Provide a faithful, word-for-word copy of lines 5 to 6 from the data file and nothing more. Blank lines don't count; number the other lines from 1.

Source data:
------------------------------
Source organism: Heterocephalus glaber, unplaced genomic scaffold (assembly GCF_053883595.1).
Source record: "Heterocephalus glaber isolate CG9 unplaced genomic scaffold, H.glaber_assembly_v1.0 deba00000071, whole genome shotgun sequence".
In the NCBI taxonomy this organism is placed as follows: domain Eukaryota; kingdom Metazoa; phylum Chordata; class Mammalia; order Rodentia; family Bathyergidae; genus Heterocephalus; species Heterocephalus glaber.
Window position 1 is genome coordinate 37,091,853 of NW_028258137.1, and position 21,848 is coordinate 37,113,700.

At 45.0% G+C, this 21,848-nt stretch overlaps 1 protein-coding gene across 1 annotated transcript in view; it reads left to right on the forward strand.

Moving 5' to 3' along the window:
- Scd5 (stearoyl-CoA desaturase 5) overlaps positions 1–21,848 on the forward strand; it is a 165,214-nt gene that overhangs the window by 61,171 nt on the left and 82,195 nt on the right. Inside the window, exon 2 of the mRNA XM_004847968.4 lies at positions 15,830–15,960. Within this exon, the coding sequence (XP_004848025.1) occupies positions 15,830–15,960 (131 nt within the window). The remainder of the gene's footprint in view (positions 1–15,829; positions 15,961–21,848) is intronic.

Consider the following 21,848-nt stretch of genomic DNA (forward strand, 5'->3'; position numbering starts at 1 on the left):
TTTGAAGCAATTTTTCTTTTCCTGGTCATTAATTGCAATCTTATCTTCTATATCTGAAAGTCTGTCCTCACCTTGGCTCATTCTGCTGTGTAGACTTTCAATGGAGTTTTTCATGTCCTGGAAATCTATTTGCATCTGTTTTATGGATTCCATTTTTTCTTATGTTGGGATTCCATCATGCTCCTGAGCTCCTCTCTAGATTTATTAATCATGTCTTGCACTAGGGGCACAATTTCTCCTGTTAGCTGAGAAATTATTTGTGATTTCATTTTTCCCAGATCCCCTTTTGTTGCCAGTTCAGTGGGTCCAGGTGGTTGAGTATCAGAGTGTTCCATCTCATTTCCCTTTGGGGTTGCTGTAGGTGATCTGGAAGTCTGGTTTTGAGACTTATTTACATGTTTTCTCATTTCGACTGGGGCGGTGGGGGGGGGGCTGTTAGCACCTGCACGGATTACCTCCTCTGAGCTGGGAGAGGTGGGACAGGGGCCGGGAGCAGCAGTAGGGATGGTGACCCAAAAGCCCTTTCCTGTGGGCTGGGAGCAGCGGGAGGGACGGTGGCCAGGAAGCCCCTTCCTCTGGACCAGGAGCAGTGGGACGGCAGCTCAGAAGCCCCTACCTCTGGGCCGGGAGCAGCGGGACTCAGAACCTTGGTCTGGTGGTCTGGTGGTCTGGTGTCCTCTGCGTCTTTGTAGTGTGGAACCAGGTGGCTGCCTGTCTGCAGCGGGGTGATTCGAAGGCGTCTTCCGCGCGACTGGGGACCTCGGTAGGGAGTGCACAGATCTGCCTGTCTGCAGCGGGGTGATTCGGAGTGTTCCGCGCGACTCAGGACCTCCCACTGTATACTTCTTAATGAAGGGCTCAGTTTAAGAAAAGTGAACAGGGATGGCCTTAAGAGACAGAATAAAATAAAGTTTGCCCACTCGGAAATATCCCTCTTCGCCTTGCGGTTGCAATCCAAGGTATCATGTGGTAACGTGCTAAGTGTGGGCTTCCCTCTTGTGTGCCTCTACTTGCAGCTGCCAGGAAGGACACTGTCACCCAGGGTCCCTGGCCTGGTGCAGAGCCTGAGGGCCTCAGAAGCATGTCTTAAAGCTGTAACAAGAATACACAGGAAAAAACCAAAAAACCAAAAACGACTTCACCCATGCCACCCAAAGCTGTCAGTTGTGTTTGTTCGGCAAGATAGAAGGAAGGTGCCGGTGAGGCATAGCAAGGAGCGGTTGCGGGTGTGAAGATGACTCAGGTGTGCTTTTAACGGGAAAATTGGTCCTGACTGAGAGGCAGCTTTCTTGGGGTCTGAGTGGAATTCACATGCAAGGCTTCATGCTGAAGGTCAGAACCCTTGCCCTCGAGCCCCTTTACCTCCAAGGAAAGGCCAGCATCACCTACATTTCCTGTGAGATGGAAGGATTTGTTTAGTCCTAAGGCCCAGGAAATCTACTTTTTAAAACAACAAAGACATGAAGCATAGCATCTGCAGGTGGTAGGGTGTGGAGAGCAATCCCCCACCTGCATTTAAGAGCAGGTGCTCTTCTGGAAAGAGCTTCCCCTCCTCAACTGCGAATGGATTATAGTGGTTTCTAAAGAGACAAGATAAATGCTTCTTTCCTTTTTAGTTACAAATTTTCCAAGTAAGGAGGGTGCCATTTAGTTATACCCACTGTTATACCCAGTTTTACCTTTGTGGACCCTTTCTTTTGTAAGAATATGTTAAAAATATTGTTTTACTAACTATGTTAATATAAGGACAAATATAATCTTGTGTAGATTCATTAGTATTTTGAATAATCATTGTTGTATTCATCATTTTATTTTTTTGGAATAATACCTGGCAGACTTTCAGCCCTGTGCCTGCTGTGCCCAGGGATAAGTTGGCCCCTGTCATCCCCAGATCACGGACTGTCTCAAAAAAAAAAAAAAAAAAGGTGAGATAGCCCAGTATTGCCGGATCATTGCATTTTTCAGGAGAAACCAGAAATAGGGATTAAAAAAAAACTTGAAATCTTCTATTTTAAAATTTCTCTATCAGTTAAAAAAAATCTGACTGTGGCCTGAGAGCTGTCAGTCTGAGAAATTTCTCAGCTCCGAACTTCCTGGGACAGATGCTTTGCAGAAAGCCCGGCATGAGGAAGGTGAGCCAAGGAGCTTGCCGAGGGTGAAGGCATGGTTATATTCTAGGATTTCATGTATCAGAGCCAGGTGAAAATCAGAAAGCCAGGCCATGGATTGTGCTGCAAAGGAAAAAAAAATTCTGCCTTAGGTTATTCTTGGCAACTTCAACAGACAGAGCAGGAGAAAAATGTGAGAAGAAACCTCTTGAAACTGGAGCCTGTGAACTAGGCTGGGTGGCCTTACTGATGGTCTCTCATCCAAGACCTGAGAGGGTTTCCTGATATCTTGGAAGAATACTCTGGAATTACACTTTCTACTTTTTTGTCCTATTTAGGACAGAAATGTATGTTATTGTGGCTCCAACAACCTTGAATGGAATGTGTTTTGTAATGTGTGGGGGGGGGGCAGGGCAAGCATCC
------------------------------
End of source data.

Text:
At 45.0% G+C, this 21,848-nt stretch overlaps 1 protein-coding gene across 1 annotated transcript in view; it reads left to right on the forward strand.

Moving 5' to 3' along the window: